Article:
A team of researchers at the Federal University of Paraná, Brazil evaluated the effects of yeast probiotics on diet digestibility, fermentative metabolites, and fecal microbiota on dogs following a change in diet.
“Our results suggest that live Saccharomyces cerevisiae supplementation may improve indicatives of gastrointestinal functionality in dogs, by reducing the fecal concentration of some nitrogen fermentative catabolites and increasing the overall fecal concentration of butyrate, regardless of the diet,” the scientists wrote in the journal Microorganisms.
In the experiment, eight dogs received live yeast probiotics, while another eight did not. The yeast probiotics contained 0.12 grams per dog per day of live Saccharomyces cerevisiae yeast. All 16 dogs ate a lower protein and fiber diet for 21 days. The scientists then switched the dogs to a higher protein and fiber diet until 49 days had elapsed.
While yeast supplementation did not statistically influence diet digestibility, the probiotic group had a lower fecal concentration of total biogenic amines on both diets, along with less ammonia in their feces while on the lower protein and fiber diet. The dogs in the probiotic group also had lower aromatic compounds and a higher fecal concentration of butyrate, a chemical produced when beneficial bacteria break down fiber in the colon.
The probiotic group had a higher abundance of the desirable bacteria Bifidobacterium and Turicibacter, and a lower abundance of Lactobacillus and E. coli.
“In addition, the live yeast supplementation also seems to modulate the gut microbiota and its functions, favoring eubiosis and gut homeostasis and reducing potential pathogens, such as E. coli,” the scientists wrote. “Considering these results, the supplementation of S. cerevisiae as a probiotic in commercial dog food may contribute to health benefits for these animals.”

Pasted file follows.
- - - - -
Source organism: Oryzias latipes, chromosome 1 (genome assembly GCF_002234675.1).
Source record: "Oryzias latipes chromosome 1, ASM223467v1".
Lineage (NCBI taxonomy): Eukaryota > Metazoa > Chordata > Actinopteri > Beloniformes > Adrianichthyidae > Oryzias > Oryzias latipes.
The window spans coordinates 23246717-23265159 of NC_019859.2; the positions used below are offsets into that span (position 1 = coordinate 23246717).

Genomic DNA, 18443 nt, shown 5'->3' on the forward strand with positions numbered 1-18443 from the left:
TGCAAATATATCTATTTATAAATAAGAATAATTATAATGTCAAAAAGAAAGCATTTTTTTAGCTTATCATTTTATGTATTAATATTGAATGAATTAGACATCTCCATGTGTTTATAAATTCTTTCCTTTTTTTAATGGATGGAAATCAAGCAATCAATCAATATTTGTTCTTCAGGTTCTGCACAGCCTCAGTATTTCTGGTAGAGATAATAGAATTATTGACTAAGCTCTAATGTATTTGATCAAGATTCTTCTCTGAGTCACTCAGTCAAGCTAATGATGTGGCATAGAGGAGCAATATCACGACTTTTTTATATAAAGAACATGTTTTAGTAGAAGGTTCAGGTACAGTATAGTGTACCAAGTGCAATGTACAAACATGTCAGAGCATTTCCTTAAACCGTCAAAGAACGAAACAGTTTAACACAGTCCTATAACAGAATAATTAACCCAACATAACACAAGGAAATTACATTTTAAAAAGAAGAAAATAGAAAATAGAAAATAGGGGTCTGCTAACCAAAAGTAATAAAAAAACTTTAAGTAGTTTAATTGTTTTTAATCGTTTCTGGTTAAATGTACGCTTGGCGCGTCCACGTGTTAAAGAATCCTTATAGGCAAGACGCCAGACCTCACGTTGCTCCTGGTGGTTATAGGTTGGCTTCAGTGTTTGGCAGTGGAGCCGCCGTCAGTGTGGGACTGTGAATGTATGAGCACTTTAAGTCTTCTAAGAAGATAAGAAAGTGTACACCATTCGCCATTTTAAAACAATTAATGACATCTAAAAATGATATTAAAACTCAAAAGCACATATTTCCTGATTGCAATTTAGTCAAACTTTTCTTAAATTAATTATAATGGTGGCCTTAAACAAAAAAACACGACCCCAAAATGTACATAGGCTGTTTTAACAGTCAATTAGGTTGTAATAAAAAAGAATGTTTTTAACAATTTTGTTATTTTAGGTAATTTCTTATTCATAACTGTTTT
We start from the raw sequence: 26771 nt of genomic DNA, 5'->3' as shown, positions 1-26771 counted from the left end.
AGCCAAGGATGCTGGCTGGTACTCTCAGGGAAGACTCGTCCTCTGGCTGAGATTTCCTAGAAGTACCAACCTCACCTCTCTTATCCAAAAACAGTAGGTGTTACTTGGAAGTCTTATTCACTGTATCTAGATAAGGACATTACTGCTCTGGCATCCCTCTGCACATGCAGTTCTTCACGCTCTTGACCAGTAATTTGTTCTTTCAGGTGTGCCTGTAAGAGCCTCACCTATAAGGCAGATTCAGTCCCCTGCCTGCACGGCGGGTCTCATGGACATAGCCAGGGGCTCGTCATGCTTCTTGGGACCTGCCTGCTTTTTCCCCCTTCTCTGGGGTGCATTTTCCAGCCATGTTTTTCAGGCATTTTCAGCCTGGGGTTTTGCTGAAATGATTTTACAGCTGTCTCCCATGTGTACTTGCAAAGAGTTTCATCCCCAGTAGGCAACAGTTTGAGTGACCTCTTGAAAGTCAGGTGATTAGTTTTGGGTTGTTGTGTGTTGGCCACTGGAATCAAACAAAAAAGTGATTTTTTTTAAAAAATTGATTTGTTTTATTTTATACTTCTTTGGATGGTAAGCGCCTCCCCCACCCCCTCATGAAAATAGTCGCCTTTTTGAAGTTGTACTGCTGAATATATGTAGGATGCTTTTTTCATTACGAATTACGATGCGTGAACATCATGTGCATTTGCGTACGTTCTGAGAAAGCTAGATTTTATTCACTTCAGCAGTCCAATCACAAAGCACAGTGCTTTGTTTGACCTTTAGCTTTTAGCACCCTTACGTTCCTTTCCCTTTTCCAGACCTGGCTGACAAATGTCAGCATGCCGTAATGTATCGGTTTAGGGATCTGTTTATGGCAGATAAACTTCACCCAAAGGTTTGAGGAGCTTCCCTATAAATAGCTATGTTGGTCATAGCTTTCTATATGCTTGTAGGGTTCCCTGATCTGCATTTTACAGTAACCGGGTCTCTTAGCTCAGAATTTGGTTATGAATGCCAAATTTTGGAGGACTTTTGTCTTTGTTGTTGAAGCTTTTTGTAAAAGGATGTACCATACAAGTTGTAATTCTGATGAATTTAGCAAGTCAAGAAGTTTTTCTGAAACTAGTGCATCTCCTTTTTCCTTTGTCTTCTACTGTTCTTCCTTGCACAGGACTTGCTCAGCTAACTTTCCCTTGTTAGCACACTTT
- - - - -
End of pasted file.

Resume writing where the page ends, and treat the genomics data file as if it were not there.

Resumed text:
Nevertheless, the researchers noted that more studies with larger numbers of dogs would be need to confirm the results.
Probiotics may help gut-brain axis to boost pet wellness
The study published in Microorganisms adds to a growing body of research on probiotics. Other research suggests that the health of an animal’s digestive system correlates to their psychological and physical well-being.
For example, researchers studied the effects on dogs of diet supplementation with probiotic bacteria, Bifidobacterium longum. The scientists observed that the probiotic seemed to have an anxiolytic, or anxiety reducing, influence on the dogs. Following probiotic supplementation, 90 percent of dogs improved their day-to-day anxious behavior, including a reduction in barking, jumping, spinning and pacing when compared a placebo supplement.
Probiotics used in the pet food industry primarily are either bacteria from the Lactobacilli and Bifidobacterium species or yeast, such as Saccharomyces cerevisiae boulardii. These same species appear in human probiotic supplements, which have grown in popularity over the past few decades.